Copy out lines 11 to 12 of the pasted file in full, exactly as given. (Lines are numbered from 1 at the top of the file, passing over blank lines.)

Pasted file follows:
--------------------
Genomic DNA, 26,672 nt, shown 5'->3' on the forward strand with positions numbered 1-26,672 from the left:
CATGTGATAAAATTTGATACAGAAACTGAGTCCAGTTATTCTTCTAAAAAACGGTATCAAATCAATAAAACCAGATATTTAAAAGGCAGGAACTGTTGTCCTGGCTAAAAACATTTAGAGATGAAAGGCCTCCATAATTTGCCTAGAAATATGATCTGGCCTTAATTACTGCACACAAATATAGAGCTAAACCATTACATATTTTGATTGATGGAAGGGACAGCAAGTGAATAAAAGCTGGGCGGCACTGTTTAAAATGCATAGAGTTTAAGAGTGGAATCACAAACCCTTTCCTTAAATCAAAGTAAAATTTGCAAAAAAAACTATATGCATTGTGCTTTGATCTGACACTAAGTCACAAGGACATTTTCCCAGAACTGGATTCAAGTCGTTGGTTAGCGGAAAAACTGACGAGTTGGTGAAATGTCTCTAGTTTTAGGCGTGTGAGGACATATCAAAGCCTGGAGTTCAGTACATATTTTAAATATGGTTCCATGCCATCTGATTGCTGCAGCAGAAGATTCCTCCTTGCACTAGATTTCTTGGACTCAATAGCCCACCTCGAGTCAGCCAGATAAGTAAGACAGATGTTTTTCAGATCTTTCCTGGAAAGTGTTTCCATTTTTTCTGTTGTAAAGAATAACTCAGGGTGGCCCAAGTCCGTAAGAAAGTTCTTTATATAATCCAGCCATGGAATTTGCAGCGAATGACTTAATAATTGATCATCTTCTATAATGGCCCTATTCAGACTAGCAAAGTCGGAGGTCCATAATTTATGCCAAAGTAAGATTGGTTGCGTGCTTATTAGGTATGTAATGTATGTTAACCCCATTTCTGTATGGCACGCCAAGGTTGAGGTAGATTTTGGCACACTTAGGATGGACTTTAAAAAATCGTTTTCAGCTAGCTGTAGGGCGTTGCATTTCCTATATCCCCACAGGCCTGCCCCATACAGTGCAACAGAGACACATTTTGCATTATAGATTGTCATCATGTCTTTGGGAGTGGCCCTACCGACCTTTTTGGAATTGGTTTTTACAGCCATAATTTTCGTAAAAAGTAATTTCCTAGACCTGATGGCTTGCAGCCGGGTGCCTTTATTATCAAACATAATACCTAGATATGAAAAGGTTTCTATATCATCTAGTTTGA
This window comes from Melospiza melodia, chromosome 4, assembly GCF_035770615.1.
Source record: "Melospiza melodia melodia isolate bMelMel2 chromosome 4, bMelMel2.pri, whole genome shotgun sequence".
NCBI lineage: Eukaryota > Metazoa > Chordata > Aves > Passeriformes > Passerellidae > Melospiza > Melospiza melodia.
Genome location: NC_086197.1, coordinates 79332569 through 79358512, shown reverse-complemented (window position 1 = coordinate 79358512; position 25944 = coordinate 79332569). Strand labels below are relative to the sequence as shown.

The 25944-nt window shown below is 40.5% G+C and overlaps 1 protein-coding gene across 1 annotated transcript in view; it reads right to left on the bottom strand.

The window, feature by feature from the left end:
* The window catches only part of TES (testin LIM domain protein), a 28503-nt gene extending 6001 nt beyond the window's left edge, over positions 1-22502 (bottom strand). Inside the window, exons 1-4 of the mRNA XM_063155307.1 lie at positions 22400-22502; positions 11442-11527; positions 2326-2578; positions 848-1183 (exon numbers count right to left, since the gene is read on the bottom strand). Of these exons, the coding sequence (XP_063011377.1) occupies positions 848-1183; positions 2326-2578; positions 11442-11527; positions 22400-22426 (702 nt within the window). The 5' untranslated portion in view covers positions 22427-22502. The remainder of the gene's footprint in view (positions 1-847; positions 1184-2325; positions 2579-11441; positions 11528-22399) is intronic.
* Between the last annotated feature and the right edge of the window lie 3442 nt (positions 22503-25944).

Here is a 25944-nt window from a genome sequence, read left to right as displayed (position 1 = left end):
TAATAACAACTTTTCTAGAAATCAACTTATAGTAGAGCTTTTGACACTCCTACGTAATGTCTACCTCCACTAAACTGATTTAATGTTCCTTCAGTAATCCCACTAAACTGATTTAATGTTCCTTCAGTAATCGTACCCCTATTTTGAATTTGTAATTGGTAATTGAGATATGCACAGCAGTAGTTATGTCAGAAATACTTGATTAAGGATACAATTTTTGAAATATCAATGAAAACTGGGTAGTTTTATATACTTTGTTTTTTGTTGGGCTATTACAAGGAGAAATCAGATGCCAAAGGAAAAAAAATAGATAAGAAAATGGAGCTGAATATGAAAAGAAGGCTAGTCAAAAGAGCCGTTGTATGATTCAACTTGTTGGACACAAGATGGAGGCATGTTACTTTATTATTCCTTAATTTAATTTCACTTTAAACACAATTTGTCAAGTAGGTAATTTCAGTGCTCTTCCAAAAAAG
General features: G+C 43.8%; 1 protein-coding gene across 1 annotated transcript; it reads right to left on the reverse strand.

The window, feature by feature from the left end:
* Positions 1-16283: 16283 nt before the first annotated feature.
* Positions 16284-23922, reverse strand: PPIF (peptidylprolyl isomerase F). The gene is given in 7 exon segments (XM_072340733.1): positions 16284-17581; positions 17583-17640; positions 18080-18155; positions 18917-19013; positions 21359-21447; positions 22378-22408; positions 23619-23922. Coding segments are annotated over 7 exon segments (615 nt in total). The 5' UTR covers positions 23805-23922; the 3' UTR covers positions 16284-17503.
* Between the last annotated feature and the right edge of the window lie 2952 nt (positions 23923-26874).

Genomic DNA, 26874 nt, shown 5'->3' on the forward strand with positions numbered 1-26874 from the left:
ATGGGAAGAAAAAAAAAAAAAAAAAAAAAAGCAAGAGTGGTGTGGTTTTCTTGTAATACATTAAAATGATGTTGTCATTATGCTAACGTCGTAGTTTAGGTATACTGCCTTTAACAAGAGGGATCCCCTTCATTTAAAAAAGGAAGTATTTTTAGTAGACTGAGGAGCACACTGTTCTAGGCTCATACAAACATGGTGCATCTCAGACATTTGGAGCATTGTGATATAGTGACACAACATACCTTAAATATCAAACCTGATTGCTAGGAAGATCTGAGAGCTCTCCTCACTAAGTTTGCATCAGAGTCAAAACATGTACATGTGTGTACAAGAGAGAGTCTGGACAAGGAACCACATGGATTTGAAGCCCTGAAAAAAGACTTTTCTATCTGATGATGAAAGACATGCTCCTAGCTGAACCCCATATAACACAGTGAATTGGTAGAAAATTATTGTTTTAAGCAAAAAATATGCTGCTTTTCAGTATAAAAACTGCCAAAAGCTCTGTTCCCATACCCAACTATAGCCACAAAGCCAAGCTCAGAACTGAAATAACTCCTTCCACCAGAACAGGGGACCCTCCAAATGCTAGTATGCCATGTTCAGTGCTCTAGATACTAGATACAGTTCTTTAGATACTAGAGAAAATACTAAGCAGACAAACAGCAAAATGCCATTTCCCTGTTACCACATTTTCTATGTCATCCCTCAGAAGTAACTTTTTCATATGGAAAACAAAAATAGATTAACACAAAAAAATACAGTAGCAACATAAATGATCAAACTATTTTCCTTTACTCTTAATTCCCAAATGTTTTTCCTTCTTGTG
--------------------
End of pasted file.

Here is a 25944-nt window from a genome sequence, read left to right as displayed (position 1 = left end):
TAATAACAACTTTTCTAGAAATCAACTTATAGTAGAGCTTTTGACACTCCTACGTAATGTCTACCTCCACTAAACTGATTTAATGTTCCTTCAGTAATCCCACTAAACTGATTTAATGTTCCTTCAGTAATCGTACCCCTATTTTGAATTTGTAATTGGTAATTGAGATATGCACAGCAGTAGTTATGTCAGAAATACTTGATTAAGGATACAATTTTTGAAATATCAATGAAAACTGGGTAGTTTTATATACTTTGTTTTTTGTTGGGCTATTACAAGGAGAAATCAGATGCCAAAGGAAAAAAAATAGATAAGAAAATGGAGCTGAATATGAAAAGAAGGCTAGTCAAAAGAGCCGTTGTATGATTCAACTTGTTGGACACAAGATGGAGGCATGTTACTTTATTATTCCTTAATTTAATTTCACTTTAAACACAATTTGTCAAGTAGGTAATTTCAGTGCTCTTCCAAAAAAG